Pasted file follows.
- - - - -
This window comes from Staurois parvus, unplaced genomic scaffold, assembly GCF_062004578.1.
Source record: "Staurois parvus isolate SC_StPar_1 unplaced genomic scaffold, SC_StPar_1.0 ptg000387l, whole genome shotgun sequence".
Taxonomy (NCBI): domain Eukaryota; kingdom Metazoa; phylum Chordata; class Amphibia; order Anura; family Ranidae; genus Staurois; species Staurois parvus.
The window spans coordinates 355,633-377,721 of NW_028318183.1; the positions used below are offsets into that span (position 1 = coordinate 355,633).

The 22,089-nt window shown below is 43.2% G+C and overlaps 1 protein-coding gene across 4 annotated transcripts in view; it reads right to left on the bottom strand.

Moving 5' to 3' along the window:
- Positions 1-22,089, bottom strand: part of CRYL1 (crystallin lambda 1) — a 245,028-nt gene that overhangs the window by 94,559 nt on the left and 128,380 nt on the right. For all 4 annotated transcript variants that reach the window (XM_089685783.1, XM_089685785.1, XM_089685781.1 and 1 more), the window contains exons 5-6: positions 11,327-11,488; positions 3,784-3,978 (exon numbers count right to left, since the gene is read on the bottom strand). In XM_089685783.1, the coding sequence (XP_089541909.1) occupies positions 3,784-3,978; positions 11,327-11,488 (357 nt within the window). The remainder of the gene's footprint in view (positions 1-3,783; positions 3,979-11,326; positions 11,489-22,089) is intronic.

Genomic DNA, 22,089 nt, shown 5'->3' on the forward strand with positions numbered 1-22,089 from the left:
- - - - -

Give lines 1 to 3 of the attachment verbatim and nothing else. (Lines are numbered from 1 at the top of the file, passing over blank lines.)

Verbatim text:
This window comes from Staurois parvus, unplaced genomic scaffold, assembly GCF_062004578.1.
Source record: "Staurois parvus isolate SC_StPar_1 unplaced genomic scaffold, SC_StPar_1.0 ptg000387l, whole genome shotgun sequence".
Taxonomy (NCBI): domain Eukaryota; kingdom Metazoa; phylum Chordata; class Amphibia; order Anura; family Ranidae; genus Staurois; species Staurois parvus.